PAWTUCKET – Five Democrats, incumbent at-large Councilors Michael Araujo and Melissa DaRosa and challengers Roberto Moreno, Nicole LeBoeuf and Yesenia Rubio, look to be among the top three voter-getters in the Sept. 13 primary, for the chance to move on to the general election against Republican Michael Cooper and a shot at one of three available at-large Town Council seats.
At-large council members represent the entire city, so all Pawtucket voters are eligible to choose their top candidates. There is no obligation to vote for three members, with the option to vote for one, two, or none at all on the ballot.
Incumbent Councilor Elena Vasquez is not running again, opening up an opportunity for someone else to replace her.
The stadium issue has not become the political pincushion in the at-large campaign that it has in some of the other city races.
Araujo, of 328 Pawtucket Ave., said he’s been knocking on lots of doors, responding to a Breeze question on his past high-vote totals for council and school board by saying he always campaigns as if he’s behind and doesn’t think of himself as a favorite.
He said he’s hopeful that voters will return him to the seat based on the job he’s done in multiple positions, starting with winning a school board seat in 2010 and later winning a special council primary in 2018 to replace the departing Sandra Cano. He said he always calls everyone back, and represents and is responsive to every person, doing his best to always be humble and professional as he does his job.
Rubio, of 15 Belgrade Ave. and one of three Democratic City Committee-endorsed candidates in the race along with Araujo and Moreno who have the support of Mayor Donald Grebien, said she’s excited to see new faces running. Voters she speaks with are concerned about quality of life, she said, asking for cleaner roads, landlords to take care of what they should, and more addressing of streets and sidewalks. She said they’re excited about some of the city projects going on now, and want to see more.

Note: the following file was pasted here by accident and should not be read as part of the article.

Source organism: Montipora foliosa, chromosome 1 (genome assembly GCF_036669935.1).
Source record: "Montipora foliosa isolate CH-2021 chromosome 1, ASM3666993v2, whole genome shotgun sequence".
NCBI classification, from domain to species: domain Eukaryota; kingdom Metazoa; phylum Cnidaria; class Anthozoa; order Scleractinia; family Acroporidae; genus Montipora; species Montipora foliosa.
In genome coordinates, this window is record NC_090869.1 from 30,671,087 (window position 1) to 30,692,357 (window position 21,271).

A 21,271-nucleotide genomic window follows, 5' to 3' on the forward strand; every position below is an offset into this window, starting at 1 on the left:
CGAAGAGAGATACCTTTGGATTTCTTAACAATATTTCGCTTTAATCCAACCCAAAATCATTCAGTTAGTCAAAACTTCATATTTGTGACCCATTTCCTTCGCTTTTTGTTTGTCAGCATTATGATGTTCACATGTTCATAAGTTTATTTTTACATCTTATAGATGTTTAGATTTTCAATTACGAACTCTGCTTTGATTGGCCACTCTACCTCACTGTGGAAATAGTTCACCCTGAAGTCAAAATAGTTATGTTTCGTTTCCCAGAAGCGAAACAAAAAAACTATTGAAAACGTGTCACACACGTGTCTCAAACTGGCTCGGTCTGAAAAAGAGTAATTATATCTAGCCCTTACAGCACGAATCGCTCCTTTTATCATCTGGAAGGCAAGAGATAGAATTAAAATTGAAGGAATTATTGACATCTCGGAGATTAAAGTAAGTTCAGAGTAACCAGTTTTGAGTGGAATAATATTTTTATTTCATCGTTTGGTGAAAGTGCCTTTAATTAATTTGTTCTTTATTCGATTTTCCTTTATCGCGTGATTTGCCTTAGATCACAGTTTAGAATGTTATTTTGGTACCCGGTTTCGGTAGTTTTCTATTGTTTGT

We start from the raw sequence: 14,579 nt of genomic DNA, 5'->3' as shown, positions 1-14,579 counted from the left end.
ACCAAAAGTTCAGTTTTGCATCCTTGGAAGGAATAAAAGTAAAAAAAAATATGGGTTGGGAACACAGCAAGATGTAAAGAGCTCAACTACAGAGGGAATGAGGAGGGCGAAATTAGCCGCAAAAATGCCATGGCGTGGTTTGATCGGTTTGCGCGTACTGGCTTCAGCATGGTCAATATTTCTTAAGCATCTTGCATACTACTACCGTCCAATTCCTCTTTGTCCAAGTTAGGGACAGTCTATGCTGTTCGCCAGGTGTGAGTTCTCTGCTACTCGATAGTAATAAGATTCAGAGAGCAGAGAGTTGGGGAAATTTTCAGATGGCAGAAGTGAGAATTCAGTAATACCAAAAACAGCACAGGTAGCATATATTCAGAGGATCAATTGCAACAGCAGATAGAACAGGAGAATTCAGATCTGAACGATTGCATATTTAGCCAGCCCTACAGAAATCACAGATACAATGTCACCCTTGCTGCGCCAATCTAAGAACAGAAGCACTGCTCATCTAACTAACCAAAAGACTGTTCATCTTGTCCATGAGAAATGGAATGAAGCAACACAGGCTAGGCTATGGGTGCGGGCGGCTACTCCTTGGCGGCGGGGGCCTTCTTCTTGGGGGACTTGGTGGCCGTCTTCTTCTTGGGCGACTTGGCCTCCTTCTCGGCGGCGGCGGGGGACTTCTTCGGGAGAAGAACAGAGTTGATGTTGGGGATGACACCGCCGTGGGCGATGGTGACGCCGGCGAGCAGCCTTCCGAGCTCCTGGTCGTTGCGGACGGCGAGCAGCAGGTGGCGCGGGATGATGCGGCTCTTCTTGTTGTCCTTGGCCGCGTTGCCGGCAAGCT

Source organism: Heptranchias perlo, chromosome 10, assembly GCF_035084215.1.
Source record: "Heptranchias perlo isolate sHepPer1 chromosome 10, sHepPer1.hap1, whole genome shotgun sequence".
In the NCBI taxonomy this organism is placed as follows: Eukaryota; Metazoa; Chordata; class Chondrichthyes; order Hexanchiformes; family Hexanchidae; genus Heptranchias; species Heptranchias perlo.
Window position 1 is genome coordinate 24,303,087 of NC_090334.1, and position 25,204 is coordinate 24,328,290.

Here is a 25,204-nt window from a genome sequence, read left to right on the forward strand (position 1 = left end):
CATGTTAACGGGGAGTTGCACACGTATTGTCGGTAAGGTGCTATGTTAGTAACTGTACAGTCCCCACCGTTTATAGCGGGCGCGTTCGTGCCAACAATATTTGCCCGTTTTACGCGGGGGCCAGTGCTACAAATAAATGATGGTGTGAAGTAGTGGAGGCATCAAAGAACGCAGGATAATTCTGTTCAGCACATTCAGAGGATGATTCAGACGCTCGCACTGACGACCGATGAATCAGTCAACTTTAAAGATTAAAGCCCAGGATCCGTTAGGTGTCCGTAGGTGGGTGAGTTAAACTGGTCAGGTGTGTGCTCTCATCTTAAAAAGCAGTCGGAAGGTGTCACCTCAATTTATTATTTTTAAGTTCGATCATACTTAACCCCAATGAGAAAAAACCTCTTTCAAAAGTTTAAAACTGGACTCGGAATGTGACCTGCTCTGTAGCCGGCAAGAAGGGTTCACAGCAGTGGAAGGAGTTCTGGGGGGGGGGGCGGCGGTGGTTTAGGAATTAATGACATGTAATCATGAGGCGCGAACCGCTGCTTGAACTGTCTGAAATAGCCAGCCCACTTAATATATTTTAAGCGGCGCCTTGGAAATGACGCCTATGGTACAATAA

Rubio said she brings a different perspective than most candidates, as a Latina small business owner and member of the LGBT community. She wouldn’t just be making decisions at a high level, she said, but as someone who grew up here and understands and is in touch with its nuances.
Moreno, a resident of 63 Webster St. who is looking to make the transition from School Committee, said he’s receiving an “awesome response” from residents, saying he’s happy to answer any and all questions and would continue to be that way as a council member. He said he’s not only intimately aware of what people want when it comes to quality of life, but also has an understanding of the workings on the school side and finances as vice chairperson of the school board and chairperson of fiscal oversight. He said his record of using resources wisely and promoting accountability would translate well on the council.